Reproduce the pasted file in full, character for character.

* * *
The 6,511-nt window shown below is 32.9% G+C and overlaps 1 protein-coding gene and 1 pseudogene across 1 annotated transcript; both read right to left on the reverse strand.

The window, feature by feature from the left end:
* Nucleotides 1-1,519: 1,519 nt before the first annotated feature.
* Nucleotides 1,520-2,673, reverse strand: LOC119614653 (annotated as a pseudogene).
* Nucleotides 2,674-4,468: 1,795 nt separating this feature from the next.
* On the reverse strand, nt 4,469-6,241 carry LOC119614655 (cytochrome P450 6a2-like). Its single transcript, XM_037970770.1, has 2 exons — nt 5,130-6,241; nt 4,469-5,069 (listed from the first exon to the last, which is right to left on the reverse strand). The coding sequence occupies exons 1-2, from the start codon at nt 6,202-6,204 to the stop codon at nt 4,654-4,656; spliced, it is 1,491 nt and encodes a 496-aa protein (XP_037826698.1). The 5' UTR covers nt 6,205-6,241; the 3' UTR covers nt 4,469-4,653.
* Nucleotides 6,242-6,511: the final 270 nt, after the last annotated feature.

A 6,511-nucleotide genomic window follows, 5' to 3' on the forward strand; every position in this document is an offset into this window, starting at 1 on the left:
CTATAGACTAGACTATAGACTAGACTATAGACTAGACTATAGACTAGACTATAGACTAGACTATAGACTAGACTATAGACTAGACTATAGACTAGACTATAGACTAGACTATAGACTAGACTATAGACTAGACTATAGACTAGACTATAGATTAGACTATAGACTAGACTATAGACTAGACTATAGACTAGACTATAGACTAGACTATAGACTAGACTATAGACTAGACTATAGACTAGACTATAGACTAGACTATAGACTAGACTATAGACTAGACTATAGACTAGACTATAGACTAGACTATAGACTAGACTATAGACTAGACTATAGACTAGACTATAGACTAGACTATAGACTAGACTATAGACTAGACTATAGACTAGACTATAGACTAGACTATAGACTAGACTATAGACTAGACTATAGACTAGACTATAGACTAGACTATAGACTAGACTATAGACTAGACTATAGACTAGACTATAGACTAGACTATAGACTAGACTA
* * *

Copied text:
The 6,511-nt window shown below is 32.9% G+C and overlaps 1 protein-coding gene and 1 pseudogene across 1 annotated transcript; both read right to left on the reverse strand.

The window, feature by feature from the left end:
* Nucleotides 1-1,519: 1,519 nt before the first annotated feature.
* Nucleotides 1,520-2,673, reverse strand: LOC119614653 (annotated as a pseudogene).
* Nucleotides 2,674-4,468: 1,795 nt separating this feature from the next.
* On the reverse strand, nt 4,469-6,241 carry LOC119614655 (cytochrome P450 6a2-like). Its single transcript, XM_037970770.1, has 2 exons — nt 5,130-6,241; nt 4,469-5,069 (listed from the first exon to the last, which is right to left on the reverse strand). The coding sequence occupies exons 1-2, from the start codon at nt 6,202-6,204 to the stop codon at nt 4,654-4,656; spliced, it is 1,491 nt and encodes a 496-aa protein (XP_037826698.1). The 5' UTR covers nt 6,205-6,241; the 3' UTR covers nt 4,469-4,653.
* Nucleotides 6,242-6,511: the final 270 nt, after the last annotated feature.

A 6,511-nucleotide genomic window follows, 5' to 3' on the forward strand; every position in this document is an offset into this window, starting at 1 on the left:
CTATAGACTAGACTATAGACTAGACTATAGACTAGACTATAGACTAGACTATAGACTAGACTATAGACTAGACTATAGACTAGACTATAGACTAGACTATAGACTAGACTATAGACTAGACTATAGACTAGACTATAGACTAGACTATAGATTAGACTATAGACTAGACTATAGACTAGACTATAGACTAGACTATAGACTAGACTATAGACTAGACTATAGACTAGACTATAGACTAGACTATAGACTAGACTATAGACTAGACTATAGACTAGACTATAGACTAGACTATAGACTAGACTATAGACTAGACTATAGACTAGACTATAGACTAGACTATAGACTAGACTATAGACTAGACTATAGACTAGACTATAGACTAGACTATAGACTAGACTATAGACTAGACTATAGACTAGACTATAGACTAGACTATAGACTAGACTATAGACTAGACTATAGACTAGACTATAGACTAGACTATAGACTAGACTATAGACTAGACTA